Concept Art for David Croneneberg’s Unsuccessful Attempt to Make TOTAL RECALL

     May 3, 2012


Before Paul Verhoeven cranked out Total Recall in 1990, producer Dino De Laurentiis approached David Cronenberg to direct the feature.  The project never came to fruition because Cronenberg’s vision never coincided with De Laurentiis’.  The two parted ways, Cronenberg went on to make The Fly, and Verhoeven made a movie where a woman has three boobs.  Wins all around.

But the question of “What If?” is always fascinating, and we’ve never had a chance to see what Cronenberg was planning until now.  Artist Ron Miller and his wife Judith Miller worked at De Laurentiis’ studio outside Rome, and the duo produced concept art and sculptures under the direction of production designer Pierluigi Basile (1982’s Conan the Barbarian).  Ron Miller has now released some of the designs he and his wife created along with some details on how Cronenberg planned to adapt the source material, Philip K. Dick‘s short story “We Can Remember It For You Wholesale”.  Hit the jump for more.

Here’s some of the concept art Miller supplied for his article on io9:

In his article, Miller says Cronenberg’s adaptation envisioned the movie as “an over-the-top adventure,” which was so different than Dick’s story that it “was proposed at one time that his version be filmed as a sequel!”  So how did Cronenberg’s adaptation differ from Verhoeven’s also-over-the-top adventure?  According to Miller:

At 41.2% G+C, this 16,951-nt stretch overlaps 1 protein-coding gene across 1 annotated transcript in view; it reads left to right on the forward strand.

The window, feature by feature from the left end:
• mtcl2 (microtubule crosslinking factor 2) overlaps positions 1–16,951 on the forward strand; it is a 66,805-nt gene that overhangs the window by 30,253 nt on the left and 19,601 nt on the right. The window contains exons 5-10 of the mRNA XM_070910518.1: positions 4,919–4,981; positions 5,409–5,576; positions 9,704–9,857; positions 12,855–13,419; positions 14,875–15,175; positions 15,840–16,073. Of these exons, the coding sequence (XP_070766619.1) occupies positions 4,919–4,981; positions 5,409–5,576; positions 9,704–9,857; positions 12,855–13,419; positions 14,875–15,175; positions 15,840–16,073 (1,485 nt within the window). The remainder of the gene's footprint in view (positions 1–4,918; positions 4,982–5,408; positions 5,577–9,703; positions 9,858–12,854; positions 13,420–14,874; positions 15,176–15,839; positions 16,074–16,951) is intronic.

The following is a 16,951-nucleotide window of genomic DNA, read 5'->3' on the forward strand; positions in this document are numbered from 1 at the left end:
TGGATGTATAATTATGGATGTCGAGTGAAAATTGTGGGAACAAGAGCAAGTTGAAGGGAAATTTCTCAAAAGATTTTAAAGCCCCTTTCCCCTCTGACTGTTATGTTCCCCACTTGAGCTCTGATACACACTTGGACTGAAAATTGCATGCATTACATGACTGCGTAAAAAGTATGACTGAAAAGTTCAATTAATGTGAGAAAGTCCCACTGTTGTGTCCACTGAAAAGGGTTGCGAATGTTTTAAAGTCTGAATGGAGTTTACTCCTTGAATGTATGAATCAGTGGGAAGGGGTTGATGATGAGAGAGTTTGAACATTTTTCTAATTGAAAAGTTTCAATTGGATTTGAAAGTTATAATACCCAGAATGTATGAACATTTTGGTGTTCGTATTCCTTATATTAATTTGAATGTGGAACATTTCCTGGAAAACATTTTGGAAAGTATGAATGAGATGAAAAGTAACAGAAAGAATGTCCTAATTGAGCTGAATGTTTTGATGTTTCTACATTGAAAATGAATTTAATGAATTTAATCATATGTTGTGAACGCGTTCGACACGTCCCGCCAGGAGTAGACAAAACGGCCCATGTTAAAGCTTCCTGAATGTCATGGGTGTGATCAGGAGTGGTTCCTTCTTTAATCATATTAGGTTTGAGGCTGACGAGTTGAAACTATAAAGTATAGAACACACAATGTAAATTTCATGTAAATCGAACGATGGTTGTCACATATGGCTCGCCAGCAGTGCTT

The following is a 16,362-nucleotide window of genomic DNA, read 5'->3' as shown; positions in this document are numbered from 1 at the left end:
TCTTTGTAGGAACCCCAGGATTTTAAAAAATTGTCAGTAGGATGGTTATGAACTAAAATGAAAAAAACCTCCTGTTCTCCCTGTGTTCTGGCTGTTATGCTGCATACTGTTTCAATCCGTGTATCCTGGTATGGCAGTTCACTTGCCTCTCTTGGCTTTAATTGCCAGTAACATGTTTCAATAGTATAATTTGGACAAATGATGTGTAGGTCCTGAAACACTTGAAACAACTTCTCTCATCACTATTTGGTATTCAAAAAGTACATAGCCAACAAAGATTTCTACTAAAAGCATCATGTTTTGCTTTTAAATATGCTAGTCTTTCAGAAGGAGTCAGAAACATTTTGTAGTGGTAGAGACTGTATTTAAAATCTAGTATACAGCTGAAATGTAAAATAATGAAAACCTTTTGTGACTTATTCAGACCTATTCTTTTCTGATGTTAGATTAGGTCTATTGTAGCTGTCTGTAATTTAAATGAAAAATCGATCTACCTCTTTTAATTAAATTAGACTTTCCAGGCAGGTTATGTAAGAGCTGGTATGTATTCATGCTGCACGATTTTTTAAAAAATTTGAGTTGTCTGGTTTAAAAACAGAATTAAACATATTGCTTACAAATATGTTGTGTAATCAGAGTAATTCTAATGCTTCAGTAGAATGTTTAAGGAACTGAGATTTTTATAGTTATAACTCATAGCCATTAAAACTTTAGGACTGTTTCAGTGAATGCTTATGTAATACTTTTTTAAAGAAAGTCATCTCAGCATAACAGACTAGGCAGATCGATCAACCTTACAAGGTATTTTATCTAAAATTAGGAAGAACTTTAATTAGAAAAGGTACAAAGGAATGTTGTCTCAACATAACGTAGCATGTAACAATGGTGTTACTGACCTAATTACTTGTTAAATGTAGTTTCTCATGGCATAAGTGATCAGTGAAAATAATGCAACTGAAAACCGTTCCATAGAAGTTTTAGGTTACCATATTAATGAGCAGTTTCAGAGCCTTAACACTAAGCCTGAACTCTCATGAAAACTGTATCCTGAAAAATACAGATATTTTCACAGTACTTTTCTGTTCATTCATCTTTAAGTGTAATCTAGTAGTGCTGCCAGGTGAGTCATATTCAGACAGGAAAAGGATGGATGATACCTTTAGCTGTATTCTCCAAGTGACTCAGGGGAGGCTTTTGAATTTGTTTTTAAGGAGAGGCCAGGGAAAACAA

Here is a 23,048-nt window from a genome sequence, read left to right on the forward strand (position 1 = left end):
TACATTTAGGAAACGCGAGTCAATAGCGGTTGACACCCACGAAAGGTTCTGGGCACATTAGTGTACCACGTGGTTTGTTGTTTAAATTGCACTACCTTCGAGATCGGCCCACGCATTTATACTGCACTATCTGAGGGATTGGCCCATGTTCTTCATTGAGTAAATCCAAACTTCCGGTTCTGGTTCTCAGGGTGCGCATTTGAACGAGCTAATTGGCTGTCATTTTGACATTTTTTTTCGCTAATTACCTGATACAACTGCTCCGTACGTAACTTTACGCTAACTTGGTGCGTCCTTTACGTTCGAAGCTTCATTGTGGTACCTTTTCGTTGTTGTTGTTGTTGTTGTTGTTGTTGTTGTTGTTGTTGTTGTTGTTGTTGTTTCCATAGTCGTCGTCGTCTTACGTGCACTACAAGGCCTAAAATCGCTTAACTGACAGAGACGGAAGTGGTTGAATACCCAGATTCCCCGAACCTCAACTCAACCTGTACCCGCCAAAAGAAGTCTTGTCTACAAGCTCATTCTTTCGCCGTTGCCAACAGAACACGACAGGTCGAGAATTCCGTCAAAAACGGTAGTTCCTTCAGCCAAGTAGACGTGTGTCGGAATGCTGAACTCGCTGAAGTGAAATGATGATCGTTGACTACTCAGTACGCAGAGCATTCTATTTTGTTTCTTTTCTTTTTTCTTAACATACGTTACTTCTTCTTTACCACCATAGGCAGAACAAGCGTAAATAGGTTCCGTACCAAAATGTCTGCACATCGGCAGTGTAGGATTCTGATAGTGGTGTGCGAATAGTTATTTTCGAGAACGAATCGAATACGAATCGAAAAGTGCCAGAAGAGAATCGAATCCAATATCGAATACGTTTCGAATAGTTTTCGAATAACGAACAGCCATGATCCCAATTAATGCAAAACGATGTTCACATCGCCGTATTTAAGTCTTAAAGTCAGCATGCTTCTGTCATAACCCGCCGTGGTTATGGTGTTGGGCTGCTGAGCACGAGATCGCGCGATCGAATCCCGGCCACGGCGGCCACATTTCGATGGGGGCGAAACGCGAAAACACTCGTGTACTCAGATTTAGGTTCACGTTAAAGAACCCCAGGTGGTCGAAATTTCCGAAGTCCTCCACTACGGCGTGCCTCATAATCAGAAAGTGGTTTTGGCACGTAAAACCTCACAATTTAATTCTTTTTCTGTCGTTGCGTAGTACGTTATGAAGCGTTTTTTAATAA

What eventually became Pyramid Mountain in the Verhoeven version was originally a prehistoric Martian sphinx excavated from the Martian desert, and a good deal more screen time was have been allotted to Kuato, including an elaborate dream sequence where he morphed first into the sphinx and then into a kind of phosphorescent vagina. Cronenberg had some very Cronenberg touches, such as agents with guns hidden within their bodies, but absolutely my favorite idea of all those we came up with was to have camels imported from earth to haul freight across the Martian deserts. This would, of course, have been after significant terraforming had already been done…but not so much that the camels didn’t have to wear respirators!’

Congratulations.  Today is the day where you first read the phrase “phosphorescent vagina.”

After reading this and seeing some of the concept art, it’s tough to decide if Cronenberg’s version of Total Recall might have been better than Verhoeven’s, but one thing is for sure: they both look far more wild and imaginative than what Len Wiseman has planned for this summer’s remake.

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